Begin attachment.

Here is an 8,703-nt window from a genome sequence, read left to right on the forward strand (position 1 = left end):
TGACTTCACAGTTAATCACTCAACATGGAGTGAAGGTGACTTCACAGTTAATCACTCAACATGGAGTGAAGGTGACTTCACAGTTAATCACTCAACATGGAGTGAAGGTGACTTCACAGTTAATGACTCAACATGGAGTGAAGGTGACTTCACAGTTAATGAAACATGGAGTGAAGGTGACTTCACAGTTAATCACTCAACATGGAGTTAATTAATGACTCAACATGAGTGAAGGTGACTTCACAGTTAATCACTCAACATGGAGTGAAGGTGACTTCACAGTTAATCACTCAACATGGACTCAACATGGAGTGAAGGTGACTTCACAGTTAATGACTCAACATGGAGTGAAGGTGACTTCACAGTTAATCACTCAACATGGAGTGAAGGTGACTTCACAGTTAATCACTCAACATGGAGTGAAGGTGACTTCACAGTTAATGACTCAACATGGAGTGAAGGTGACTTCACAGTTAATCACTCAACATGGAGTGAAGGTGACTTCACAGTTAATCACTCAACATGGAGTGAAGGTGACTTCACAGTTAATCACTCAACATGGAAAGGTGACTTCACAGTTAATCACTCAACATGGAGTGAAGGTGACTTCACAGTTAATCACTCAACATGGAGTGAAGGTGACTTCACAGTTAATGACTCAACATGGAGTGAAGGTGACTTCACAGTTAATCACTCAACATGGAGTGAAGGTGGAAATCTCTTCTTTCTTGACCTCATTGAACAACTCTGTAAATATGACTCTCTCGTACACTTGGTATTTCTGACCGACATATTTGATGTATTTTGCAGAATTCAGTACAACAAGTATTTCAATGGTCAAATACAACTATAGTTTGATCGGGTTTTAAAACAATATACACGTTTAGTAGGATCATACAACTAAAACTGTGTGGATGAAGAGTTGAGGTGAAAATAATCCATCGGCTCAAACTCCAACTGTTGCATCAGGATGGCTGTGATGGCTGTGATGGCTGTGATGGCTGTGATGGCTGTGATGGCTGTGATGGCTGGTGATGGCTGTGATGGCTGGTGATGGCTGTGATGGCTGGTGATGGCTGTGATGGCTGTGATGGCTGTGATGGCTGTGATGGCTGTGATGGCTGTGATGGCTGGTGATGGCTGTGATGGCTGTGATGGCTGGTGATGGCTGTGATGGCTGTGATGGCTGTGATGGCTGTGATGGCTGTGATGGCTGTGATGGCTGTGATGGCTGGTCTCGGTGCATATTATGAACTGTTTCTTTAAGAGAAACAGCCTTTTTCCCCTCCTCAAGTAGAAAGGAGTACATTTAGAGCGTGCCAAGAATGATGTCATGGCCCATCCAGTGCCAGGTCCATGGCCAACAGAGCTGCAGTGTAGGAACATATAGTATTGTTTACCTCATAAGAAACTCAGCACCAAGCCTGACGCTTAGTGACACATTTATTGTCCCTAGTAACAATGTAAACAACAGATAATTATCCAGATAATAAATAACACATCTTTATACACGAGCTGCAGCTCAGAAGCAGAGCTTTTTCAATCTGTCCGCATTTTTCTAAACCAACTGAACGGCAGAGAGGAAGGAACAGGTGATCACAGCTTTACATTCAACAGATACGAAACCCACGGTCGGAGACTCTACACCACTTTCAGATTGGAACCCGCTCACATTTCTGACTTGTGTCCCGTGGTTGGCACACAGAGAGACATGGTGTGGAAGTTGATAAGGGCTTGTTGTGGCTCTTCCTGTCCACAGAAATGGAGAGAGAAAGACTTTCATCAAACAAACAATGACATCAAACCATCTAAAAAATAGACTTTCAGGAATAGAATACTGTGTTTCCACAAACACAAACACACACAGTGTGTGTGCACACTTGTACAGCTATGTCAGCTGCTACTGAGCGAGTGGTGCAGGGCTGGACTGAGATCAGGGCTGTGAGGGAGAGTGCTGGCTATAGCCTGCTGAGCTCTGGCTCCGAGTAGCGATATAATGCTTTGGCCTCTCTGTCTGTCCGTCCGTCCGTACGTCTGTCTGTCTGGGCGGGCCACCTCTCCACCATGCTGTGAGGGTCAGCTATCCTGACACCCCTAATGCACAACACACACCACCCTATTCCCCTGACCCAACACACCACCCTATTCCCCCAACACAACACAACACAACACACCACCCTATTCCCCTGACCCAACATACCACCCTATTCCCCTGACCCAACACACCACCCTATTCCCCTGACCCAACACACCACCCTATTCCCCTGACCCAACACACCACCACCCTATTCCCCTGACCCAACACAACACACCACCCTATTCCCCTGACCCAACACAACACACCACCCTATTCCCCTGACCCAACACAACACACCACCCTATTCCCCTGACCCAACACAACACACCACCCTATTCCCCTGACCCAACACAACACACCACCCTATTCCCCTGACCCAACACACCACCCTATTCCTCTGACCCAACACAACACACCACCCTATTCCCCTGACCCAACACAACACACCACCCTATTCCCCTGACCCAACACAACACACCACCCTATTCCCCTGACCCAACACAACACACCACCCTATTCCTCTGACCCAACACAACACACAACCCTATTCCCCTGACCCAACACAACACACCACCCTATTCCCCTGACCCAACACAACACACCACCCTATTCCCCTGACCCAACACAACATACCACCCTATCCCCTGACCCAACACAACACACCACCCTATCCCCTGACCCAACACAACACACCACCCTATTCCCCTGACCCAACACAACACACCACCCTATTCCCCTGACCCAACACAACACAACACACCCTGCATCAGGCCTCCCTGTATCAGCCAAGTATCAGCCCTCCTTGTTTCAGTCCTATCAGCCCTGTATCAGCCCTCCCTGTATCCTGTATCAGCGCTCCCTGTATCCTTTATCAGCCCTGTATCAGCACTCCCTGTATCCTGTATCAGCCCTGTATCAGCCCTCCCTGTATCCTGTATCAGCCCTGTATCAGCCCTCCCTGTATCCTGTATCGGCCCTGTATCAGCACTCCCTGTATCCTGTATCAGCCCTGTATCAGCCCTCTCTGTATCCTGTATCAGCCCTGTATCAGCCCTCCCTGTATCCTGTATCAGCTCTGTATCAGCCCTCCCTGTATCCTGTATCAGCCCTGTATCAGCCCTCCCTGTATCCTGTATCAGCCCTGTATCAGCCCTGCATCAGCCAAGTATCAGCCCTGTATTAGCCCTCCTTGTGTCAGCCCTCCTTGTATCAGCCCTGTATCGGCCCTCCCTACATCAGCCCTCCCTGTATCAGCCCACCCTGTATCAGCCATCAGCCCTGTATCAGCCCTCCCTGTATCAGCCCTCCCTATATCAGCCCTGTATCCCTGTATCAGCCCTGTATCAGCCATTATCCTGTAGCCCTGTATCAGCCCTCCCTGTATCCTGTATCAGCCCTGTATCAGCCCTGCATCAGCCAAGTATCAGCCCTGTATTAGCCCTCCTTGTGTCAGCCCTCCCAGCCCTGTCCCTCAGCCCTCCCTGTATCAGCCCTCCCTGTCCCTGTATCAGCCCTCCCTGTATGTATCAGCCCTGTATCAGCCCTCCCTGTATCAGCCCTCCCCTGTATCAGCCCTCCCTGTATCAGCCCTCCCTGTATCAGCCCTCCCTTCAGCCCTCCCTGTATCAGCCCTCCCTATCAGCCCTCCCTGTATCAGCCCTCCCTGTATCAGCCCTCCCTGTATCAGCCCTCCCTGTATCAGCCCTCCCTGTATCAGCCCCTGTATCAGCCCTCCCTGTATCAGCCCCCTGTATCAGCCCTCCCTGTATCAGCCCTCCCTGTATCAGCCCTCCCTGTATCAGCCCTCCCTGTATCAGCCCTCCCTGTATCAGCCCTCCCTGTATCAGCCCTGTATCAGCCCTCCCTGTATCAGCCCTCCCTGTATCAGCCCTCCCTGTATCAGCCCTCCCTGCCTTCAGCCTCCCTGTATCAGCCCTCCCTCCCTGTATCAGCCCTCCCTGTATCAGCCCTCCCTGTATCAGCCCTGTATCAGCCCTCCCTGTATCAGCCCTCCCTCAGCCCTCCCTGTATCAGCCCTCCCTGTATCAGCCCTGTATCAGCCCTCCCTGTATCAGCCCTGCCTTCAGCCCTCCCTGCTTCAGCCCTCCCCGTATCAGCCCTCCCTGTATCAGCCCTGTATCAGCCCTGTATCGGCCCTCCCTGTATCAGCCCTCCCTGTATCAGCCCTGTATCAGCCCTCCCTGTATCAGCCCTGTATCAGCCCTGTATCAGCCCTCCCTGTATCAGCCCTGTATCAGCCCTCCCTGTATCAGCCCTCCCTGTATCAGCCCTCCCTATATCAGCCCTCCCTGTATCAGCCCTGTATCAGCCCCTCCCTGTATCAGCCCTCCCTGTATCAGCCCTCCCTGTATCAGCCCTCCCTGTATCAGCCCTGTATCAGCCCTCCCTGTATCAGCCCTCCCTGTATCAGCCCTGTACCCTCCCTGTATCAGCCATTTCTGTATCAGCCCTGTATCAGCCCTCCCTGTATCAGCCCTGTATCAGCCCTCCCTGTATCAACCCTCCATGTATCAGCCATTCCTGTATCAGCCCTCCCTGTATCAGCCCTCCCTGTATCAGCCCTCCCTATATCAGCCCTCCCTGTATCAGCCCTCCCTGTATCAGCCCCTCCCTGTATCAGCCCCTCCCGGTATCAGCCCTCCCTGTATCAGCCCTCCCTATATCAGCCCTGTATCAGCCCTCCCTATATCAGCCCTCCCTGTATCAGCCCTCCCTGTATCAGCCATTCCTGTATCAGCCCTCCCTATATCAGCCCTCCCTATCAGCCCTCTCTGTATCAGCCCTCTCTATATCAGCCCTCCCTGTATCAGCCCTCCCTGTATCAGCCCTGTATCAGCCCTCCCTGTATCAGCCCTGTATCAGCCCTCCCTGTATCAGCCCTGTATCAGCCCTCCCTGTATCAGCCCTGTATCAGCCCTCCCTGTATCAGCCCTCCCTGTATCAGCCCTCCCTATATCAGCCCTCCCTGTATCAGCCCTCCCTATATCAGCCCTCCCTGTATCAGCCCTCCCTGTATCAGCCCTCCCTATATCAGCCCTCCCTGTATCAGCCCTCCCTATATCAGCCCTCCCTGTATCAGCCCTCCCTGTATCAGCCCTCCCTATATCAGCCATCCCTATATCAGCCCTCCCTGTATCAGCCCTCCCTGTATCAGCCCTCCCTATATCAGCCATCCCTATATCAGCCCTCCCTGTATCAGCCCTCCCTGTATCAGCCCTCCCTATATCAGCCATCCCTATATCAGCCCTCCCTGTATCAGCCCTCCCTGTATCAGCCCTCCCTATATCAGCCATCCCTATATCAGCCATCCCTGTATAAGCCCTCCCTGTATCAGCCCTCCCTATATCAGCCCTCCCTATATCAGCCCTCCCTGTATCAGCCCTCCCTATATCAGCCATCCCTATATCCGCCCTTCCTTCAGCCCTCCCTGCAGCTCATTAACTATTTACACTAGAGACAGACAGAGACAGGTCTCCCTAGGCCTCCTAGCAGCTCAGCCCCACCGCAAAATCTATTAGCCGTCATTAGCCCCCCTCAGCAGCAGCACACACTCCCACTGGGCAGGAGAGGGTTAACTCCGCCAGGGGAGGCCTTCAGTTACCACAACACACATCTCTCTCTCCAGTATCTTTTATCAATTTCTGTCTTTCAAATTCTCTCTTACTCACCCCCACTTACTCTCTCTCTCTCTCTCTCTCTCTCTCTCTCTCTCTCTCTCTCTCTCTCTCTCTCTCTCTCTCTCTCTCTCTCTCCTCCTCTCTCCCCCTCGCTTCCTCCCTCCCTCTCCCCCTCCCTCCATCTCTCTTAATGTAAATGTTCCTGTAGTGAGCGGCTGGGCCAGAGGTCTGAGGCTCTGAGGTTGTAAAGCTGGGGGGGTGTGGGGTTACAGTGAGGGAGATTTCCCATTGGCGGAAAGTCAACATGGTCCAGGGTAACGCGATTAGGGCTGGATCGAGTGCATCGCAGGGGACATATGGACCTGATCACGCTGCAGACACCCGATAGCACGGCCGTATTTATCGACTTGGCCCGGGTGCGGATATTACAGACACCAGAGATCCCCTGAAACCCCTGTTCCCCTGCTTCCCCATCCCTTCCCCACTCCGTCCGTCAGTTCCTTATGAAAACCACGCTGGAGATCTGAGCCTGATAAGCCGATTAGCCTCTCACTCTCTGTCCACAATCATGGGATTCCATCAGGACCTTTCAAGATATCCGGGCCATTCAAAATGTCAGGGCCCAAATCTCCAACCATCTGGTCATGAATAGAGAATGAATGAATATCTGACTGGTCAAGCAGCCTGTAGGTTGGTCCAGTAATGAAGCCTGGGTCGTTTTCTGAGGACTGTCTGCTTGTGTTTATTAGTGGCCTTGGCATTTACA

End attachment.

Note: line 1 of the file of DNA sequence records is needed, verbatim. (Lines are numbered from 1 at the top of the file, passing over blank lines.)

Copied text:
Here is an 8,703-nt window from a genome sequence, read left to right on the forward strand (position 1 = left end):